Secret Marketer: why procurement people should do their job and marketers should do theirs

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This week for me is agency week. Agency meeting, agency lunch, agency awards, agency pitch, agency retainer discussion. All-out agency.

I am a self-confessed fan of agencies. I love working with them and I believe in outsourcing work rather than attempting to bring it in-house (despite the best advice of the procurement police who appear to be infiltrating my patch as of late). My decision to pay more for external rather than internal input doesn’t always go down well, but why would you possibly want to put all of your eggs in one basket when you can tap into the best creative talent on a pay-as-you-play basis?

My colleagues in procurement appear worried about ratecards and industry benchmarks, but I am more worried about getting the best work. I am finding this makes me unpopular with some of them as I am frequently accused of not taking advantage of obvious savings and instead placing too much value on relationships.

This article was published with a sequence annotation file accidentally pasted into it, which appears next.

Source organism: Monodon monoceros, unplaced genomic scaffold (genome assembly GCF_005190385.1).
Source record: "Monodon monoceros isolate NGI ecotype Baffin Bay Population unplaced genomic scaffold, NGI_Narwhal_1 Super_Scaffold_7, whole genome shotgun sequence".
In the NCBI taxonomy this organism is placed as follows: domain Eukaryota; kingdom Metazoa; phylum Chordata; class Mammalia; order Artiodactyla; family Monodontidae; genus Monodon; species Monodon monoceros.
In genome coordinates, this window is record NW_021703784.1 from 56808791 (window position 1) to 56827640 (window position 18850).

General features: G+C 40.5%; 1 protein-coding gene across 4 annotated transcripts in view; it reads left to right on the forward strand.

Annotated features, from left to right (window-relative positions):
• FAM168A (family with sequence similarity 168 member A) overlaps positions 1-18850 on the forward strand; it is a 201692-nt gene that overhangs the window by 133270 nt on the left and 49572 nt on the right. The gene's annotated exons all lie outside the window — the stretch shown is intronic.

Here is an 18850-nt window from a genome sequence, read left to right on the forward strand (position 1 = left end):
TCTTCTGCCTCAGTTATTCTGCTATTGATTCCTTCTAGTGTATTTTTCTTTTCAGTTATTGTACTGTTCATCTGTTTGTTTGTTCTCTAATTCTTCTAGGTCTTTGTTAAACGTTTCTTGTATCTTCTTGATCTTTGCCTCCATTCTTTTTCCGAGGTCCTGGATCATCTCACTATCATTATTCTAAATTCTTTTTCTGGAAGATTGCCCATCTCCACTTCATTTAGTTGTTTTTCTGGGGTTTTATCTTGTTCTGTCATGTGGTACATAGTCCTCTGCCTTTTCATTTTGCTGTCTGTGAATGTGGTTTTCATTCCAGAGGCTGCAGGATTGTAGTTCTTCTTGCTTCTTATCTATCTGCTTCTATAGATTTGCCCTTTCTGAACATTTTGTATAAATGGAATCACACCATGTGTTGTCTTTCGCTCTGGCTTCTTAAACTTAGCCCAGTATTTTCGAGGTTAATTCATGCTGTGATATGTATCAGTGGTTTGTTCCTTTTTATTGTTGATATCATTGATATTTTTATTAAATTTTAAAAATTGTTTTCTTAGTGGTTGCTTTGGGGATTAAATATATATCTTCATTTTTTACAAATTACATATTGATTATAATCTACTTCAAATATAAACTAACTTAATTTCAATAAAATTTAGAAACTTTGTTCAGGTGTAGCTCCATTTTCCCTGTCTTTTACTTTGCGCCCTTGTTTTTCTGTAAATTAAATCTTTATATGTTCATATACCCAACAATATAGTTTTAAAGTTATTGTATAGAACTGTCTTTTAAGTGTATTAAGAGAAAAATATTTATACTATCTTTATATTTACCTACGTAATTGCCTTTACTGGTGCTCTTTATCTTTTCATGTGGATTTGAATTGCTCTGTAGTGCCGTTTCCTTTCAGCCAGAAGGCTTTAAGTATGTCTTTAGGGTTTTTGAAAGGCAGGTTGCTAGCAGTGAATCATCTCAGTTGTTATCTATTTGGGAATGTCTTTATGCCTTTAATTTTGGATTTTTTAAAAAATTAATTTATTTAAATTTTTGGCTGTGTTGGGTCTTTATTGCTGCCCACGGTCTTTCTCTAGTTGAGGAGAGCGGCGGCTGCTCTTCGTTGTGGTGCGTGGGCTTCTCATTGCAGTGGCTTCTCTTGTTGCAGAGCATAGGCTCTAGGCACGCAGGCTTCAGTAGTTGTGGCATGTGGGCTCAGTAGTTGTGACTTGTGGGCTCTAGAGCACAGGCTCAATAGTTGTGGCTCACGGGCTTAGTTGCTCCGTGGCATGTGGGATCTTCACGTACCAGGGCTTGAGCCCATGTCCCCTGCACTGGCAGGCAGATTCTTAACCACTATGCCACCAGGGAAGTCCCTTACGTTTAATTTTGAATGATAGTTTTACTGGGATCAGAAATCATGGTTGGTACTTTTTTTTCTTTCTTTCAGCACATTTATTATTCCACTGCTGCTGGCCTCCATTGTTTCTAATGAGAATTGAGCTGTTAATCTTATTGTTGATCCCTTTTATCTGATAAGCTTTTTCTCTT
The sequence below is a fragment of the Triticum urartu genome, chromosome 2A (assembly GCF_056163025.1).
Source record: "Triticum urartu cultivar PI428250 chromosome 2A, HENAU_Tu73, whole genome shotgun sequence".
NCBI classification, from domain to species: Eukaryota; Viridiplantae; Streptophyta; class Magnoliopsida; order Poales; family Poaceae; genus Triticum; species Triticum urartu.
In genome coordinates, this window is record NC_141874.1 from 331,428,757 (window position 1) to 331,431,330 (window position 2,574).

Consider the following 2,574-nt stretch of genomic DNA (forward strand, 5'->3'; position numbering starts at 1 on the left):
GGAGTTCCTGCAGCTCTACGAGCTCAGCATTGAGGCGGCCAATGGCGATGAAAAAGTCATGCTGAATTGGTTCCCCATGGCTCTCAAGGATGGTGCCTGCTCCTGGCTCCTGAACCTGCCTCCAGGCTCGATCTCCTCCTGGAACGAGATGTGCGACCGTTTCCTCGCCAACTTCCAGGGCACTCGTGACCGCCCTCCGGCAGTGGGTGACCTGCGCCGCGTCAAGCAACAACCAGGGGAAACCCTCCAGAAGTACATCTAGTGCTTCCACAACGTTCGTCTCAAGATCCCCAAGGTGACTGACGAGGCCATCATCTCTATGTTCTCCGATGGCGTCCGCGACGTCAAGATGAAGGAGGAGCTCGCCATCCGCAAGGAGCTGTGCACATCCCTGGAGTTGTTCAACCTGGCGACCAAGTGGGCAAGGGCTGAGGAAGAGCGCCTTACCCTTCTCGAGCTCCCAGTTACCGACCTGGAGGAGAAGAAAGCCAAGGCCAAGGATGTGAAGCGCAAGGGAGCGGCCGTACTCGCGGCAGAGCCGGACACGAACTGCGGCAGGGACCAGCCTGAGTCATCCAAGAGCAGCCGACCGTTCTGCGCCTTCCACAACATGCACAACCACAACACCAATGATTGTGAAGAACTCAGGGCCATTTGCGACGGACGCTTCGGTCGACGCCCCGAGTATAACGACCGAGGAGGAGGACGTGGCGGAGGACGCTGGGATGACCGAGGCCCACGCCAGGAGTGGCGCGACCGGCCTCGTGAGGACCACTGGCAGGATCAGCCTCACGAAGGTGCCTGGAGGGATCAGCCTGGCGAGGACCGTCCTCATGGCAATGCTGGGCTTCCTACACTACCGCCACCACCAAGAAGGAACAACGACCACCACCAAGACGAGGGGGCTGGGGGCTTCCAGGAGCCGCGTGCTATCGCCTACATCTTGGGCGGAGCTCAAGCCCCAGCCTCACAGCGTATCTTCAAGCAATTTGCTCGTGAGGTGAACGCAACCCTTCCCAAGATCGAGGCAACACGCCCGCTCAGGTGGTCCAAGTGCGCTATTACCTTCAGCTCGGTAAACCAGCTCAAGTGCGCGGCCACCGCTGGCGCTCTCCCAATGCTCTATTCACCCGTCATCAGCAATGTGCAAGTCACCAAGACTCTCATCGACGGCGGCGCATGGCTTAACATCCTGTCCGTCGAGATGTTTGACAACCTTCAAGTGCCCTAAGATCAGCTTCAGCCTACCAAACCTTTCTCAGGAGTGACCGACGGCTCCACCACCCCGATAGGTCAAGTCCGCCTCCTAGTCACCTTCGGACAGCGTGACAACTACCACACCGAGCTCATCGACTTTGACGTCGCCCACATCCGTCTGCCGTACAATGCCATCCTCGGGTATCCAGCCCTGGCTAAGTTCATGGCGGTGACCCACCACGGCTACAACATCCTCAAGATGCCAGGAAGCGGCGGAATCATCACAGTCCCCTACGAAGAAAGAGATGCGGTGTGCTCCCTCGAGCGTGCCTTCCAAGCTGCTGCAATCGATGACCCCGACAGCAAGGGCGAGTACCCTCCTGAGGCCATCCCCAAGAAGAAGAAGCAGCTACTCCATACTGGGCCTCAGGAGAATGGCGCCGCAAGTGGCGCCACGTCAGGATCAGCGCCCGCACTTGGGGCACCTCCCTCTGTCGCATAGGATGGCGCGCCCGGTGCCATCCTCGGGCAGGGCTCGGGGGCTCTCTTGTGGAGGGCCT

“My colleagues in procurement need to realise that they are not buying widgets here.”

It is an interesting pitch, but not one I am listening to. In my experience, there is not a particularly strong correlation between great creative work and the number of hours spent on it. It is more about the chemistry between client and agency and of course the quality of the brief. Such qualitative factors are hard for procurement people to measure and I find that as a result they are best left as far away as possible from agency selection and negotiation.

I am not seeking to be rude about my procurement colleagues but they do need to realise that they are not buying widgets here.

In fact I do value their help as part of the contract negotiation in bringing some order to our agency relationships, but I dread the day when they are charged with making the actual decision as to which agency to select. Call me old-fashioned but I still think that is my job and I shall fall on my sword over that issue if I ever have to.

If my procurement colleagues get their way, I fear that this may be sooner rather than later. I do not wish to be a martyr, but there are times in life when you have to tell people to butt out and leave you to get on with the job you’re paid to do. In case anybody hasn’t already worked it out, I am writing this column after an almighty run-in with a corporate procurement colleague. I am not sure if there was a clear winner but I am relieved I have the official right to a 400-word rant. Pitch over.

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